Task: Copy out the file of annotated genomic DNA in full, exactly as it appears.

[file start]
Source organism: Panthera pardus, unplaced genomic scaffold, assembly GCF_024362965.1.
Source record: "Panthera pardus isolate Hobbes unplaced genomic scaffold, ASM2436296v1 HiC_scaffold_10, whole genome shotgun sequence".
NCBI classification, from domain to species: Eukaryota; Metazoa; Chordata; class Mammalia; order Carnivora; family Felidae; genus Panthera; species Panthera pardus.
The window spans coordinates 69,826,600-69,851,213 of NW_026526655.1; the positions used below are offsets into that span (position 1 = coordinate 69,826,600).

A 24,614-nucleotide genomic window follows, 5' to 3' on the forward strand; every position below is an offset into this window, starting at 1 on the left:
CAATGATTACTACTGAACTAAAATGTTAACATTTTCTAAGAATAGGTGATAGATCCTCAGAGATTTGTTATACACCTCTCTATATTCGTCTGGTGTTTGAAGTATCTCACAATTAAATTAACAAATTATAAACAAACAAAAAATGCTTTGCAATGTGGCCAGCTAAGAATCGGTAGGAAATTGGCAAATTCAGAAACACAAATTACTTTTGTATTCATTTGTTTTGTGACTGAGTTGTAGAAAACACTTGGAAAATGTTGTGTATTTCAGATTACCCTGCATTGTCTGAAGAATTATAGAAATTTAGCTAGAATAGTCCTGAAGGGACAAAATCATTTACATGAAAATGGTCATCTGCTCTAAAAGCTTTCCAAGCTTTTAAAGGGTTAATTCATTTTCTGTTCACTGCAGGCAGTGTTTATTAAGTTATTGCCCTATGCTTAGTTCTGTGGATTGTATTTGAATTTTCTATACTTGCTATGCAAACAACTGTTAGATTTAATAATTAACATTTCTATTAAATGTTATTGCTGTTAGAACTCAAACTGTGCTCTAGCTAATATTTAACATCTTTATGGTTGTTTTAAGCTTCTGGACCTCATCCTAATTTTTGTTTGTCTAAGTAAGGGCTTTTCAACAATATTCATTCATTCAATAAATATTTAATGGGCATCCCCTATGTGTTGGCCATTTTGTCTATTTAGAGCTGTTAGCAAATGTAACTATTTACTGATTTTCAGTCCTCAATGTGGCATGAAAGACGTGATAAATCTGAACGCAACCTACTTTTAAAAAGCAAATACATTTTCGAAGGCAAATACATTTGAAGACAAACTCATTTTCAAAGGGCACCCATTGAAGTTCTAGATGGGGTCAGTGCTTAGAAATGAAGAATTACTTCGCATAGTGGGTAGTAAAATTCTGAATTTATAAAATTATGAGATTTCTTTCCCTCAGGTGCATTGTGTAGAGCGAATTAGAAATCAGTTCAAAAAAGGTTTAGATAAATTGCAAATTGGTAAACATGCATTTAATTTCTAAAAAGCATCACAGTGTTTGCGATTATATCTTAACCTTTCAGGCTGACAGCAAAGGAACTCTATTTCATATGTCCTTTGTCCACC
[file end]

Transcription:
Source organism: Panthera pardus, unplaced genomic scaffold, assembly GCF_024362965.1.
Source record: "Panthera pardus isolate Hobbes unplaced genomic scaffold, ASM2436296v1 HiC_scaffold_10, whole genome shotgun sequence".
NCBI classification, from domain to species: Eukaryota; Metazoa; Chordata; class Mammalia; order Carnivora; family Felidae; genus Panthera; species Panthera pardus.
The window spans coordinates 69,826,600-69,851,213 of NW_026526655.1; the positions used below are offsets into that span (position 1 = coordinate 69,826,600).

A 24,614-nucleotide genomic window follows, 5' to 3' on the forward strand; every position below is an offset into this window, starting at 1 on the left:
CAATGATTACTACTGAACTAAAATGTTAACATTTTCTAAGAATAGGTGATAGATCCTCAGAGATTTGTTATACACCTCTCTATATTCGTCTGGTGTTTGAAGTATCTCACAATTAAATTAACAAATTATAAACAAACAAAAAATGCTTTGCAATGTGGCCAGCTAAGAATCGGTAGGAAATTGGCAAATTCAGAAACACAAATTACTTTTGTATTCATTTGTTTTGTGACTGAGTTGTAGAAAACACTTGGAAAATGTTGTGTATTTCAGATTACCCTGCATTGTCTGAAGAATTATAGAAATTTAGCTAGAATAGTCCTGAAGGGACAAAATCATTTACATGAAAATGGTCATCTGCTCTAAAAGCTTTCCAAGCTTTTAAAGGGTTAATTCATTTTCTGTTCACTGCAGGCAGTGTTTATTAAGTTATTGCCCTATGCTTAGTTCTGTGGATTGTATTTGAATTTTCTATACTTGCTATGCAAACAACTGTTAGATTTAATAATTAACATTTCTATTAAATGTTATTGCTGTTAGAACTCAAACTGTGCTCTAGCTAATATTTAACATCTTTATGGTTGTTTTAAGCTTCTGGACCTCATCCTAATTTTTGTTTGTCTAAGTAAGGGCTTTTCAACAATATTCATTCATTCAATAAATATTTAATGGGCATCCCCTATGTGTTGGCCATTTTGTCTATTTAGAGCTGTTAGCAAATGTAACTATTTACTGATTTTCAGTCCTCAATGTGGCATGAAAGACGTGATAAATCTGAACGCAACCTACTTTTAAAAAGCAAATACATTTTCGAAGGCAAATACATTTGAAGACAAACTCATTTTCAAAGGGCACCCATTGAAGTTCTAGATGGGGTCAGTGCTTAGAAATGAAGAATTACTTCGCATAGTGGGTAGTAAAATTCTGAATTTATAAAATTATGAGATTTCTTTCCCTCAGGTGCATTGTGTAGAGCGAATTAGAAATCAGTTCAAAAAAGGTTTAGATAAATTGCAAATTGGTAAACATGCATTTAATTTCTAAAAAGCATCACAGTGTTTGCGATTATATCTTAACCTTTCAGGCTGACAGCAAAGGAACTCTATTTCATATGTCCTTTGTCCACC